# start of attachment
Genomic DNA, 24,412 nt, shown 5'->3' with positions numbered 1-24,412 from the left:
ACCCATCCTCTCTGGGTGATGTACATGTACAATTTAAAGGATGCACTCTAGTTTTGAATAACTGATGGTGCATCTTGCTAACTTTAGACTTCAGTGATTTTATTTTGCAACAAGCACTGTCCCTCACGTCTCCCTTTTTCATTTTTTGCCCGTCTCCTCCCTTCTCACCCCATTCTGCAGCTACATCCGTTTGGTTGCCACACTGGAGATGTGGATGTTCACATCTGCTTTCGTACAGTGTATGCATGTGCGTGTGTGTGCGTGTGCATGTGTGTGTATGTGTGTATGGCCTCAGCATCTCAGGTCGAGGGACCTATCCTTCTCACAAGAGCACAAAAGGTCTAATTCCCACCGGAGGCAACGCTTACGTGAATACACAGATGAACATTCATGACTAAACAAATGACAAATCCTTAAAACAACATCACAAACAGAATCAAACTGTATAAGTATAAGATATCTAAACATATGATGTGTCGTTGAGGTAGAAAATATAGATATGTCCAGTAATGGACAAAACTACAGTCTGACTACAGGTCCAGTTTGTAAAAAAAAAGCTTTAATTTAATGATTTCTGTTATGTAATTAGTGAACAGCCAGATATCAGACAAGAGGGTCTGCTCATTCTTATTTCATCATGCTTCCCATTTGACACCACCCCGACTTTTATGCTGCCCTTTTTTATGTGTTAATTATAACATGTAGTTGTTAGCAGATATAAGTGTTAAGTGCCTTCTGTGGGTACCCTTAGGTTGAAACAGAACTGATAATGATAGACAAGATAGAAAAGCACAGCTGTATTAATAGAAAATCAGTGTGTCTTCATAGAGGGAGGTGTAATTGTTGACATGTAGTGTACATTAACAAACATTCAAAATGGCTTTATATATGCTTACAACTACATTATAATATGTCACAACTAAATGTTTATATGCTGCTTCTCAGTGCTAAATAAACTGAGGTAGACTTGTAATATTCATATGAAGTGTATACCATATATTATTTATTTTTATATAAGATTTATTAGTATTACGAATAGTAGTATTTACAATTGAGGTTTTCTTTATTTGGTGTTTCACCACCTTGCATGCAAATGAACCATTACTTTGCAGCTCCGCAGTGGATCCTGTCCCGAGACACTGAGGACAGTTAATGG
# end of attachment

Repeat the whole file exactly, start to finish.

Genomic DNA, 24,412 nt, shown 5'->3' with positions numbered 1-24,412 from the left:
ACCCATCCTCTCTGGGTGATGTACATGTACAATTTAAAGGATGCACTCTAGTTTTGAATAACTGATGGTGCATCTTGCTAACTTTAGACTTCAGTGATTTTATTTTGCAACAAGCACTGTCCCTCACGTCTCCCTTTTTCATTTTTTGCCCGTCTCCTCCCTTCTCACCCCATTCTGCAGCTACATCCGTTTGGTTGCCACACTGGAGATGTGGATGTTCACATCTGCTTTCGTACAGTGTATGCATGTGCGTGTGTGTGCGTGTGCATGTGTGTGTATGTGTGTATGGCCTCAGCATCTCAGGTCGAGGGACCTATCCTTCTCACAAGAGCACAAAAGGTCTAATTCCCACCGGAGGCAACGCTTACGTGAATACACAGATGAACATTCATGACTAAACAAATGACAAATCCTTAAAACAACATCACAAACAGAATCAAACTGTATAAGTATAAGATATCTAAACATATGATGTGTCGTTGAGGTAGAAAATATAGATATGTCCAGTAATGGACAAAACTACAGTCTGACTACAGGTCCAGTTTGTAAAAAAAAAGCTTTAATTTAATGATTTCTGTTATGTAATTAGTGAACAGCCAGATATCAGACAAGAGGGTCTGCTCATTCTTATTTCATCATGCTTCCCATTTGACACCACCCCGACTTTTATGCTGCCCTTTTTTATGTGTTAATTATAACATGTAGTTGTTAGCAGATATAAGTGTTAAGTGCCTTCTGTGGGTACCCTTAGGTTGAAACAGAACTGATAATGATAGACAAGATAGAAAAGCACAGCTGTATTAATAGAAAATCAGTGTGTCTTCATAGAGGGAGGTGTAATTGTTGACATGTAGTGTACATTAACAAACATTCAAAATGGCTTTATATATGCTTACAACTACATTATAATATGTCACAACTAAATGTTTATATGCTGCTTCTCAGTGCTAAATAAACTGAGGTAGACTTGTAATATTCATATGAAGTGTATACCATATATTATTTATTTTTATATAAGATTTATTAGTATTACGAATAGTAGTATTTACAATTGAGGTTTTCTTTATTTGGTGTTTCACCACCTTGCATGCAAATGAACCATTACTTTGCAGCTCCGCAGTGGATCCTGTCCCGAGACACTGAGGACAGTTAATGG